Did Joshua Schachter Make a Mistake Selling del.icio.us to Yahoo?
October 21, 2018 5:00 AM   Subscribe

Joshua Schachter’s groundbreaking social-bookmarking site Del.icio.us, founded in 2003, popularized the idea of “tags” — organizing bookmarks by appending just a word or two. At its height, Del.icio.us was the toast of budding social sites known as Web 2.0, had millions of users, and served as a direct inspiration for sites like Reddit and Pinterest. Schachter talked to Intelligencer about his decision sell Del.icio.us to Yahoo in 2005 — and how it felt to watch as the company was mismanaged and sold off to a series of buyers before being permanently shut down in 2017. posted by gen (53 comments total) 37 users marked this as a favorite
 
Del.icio.us was really my first big indicator of how much of the web was going to turn to shit. It was the first of the beautiful functional web 2.0 site that was mutated into awfulness by commercial decisions. I considered it's degradation worse than Google Reader's shutdown. It was just so sad.
posted by srboisvert at 5:37 AM on October 21, 2018 [57 favorites]


MeFi's own Joshu.
posted by the webmistress at 5:37 AM on October 21, 2018 [4 favorites]


And I am frustrated about what happened with Del.icio.us at Yahoo. Yahoo Answers ended up being this huge thing, and the engineering team was doing both, and they ended up de-staffing Del.icio.us in favor of Yahoo Answers. Del.icio.us had, like, one engineer.

How babby died.
posted by srboisvert at 5:45 AM on October 21, 2018 [38 favorites]


"Is neoliberal capitalism bad?"

🤔
posted by The River Ivel at 5:58 AM on October 21, 2018 [23 favorites]


Ah, Delicious. Ah, Web 2.0.
posted by doctornemo at 6:00 AM on October 21, 2018 [2 favorites]


I was so disappointed when del.icio.us was sold to Yahoo. I moved my 4,500 bookmarks to pinboard but never really embraced the transition and haven't had a good practice of tagging bookmarks since.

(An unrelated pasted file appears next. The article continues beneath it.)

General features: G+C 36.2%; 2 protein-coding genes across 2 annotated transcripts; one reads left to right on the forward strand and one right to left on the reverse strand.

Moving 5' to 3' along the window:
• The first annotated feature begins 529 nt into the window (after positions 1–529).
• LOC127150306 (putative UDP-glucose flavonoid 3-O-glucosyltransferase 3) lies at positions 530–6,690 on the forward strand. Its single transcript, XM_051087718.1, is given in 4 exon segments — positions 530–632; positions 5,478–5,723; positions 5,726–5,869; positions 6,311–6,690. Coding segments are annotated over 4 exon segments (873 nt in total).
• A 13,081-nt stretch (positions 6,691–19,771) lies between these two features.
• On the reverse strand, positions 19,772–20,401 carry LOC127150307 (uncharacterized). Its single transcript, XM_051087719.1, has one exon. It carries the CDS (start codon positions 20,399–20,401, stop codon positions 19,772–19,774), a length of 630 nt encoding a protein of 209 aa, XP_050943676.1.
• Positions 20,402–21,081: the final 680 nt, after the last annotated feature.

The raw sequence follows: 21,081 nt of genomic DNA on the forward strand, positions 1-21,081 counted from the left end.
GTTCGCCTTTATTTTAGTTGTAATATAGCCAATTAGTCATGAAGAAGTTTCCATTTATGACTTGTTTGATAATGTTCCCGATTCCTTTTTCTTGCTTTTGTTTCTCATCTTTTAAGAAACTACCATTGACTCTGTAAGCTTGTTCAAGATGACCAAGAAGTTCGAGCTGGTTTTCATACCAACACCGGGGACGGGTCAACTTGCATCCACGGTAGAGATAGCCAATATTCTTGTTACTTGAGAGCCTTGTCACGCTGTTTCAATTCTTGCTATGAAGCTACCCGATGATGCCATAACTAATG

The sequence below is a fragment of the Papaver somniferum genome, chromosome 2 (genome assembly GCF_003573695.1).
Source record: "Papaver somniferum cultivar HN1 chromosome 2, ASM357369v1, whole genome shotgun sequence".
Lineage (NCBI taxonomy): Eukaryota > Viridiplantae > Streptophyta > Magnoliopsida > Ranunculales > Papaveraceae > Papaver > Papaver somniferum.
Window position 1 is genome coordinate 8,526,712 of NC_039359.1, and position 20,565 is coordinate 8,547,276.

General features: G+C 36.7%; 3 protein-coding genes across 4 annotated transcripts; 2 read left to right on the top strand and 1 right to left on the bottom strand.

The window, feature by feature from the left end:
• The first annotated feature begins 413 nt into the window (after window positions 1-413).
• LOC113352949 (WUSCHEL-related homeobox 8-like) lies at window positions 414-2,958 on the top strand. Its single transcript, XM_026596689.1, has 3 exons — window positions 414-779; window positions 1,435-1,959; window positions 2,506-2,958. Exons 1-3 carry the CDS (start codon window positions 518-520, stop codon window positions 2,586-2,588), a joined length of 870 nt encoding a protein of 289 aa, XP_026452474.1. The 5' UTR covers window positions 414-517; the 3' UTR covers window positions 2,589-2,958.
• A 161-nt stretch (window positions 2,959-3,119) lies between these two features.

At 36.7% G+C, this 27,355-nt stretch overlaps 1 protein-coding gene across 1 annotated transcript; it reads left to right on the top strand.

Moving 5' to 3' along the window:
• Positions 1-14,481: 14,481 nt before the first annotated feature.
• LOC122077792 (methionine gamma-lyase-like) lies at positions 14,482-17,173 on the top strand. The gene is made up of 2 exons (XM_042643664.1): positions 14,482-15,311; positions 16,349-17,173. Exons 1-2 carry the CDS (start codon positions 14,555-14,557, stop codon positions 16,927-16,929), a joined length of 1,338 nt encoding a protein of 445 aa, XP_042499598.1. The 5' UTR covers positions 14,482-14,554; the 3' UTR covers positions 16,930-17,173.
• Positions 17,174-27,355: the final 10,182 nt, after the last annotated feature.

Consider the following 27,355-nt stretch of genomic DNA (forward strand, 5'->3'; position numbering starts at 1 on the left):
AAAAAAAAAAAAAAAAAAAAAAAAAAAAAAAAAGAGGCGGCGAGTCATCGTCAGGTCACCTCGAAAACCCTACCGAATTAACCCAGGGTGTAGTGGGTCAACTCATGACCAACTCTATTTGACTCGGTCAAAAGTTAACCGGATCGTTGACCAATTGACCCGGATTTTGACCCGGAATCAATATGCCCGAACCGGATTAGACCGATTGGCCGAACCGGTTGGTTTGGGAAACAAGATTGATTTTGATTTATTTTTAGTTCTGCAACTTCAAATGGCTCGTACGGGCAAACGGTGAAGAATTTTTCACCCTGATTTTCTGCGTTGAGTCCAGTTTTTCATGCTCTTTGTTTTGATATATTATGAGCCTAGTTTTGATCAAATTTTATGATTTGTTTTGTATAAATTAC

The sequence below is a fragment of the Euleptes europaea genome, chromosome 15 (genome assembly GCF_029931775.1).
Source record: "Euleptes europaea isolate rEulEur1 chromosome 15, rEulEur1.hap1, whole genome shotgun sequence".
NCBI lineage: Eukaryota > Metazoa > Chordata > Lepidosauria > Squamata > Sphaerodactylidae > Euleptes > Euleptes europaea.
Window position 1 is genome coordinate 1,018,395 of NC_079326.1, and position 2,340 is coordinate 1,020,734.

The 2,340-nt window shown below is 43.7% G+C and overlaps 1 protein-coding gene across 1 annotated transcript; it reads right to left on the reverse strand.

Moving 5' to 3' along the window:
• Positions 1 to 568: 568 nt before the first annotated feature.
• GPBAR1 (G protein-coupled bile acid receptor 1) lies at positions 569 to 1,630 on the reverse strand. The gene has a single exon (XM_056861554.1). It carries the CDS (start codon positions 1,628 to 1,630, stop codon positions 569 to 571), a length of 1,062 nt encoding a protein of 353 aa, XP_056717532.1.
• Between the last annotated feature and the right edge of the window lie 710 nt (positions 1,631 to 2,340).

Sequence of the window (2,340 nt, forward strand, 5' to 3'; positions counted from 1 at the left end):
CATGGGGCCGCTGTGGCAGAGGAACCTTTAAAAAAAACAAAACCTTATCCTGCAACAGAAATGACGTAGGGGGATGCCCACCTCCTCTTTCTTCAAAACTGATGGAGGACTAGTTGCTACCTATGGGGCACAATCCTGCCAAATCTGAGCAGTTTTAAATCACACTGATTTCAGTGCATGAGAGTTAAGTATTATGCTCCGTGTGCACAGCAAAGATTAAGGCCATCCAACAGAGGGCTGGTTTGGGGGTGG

posted by grimjeer at 6:13 AM on October 21, 2018 [12 favorites]


What a vile fad periods at random in a URL word was
posted by thelonius at 6:15 AM on October 21, 2018 [20 favorites]


I was never sold on the long term viability of storing and tagging links, with all it's social and privacy issues the constantly updated massively distributed reverse index of currently available online datastores (google) seems to be much more functional. I know the few delicious links I stored were revisited infrequently and an even a small number was unwieldy. ( "...hmm I know I kept that link, what was it... I'll just do a few google searches to remember the reference, then find the original site and only then recall the entry in bookmarks")

If the core process was viable an open source community distributed ad hoc process would grow up organically, but in the time it takes to consider that option, most just google
posted by sammyo at 6:39 AM on October 21, 2018 [1 favorite]


Social bookmarking kinda died out with Digg, Reddit, Facebook and countless others sites that gave you an never ending feed of interesting stuff to look at. Also, most of us discovered just how pointless and unruly huge lists of links are when we could just find sites thru Google and a small flat link collection.
posted by Foci for Analysis at 6:40 AM on October 21, 2018 [5 favorites]


It took a year for reality to set in. If you wanted to get hardware, you went to the “hardware request committee” with your proposal. They assumed that engineers liked spending money for no reason, so you’d have to go back and present again in two weeks. So there’s a month gone.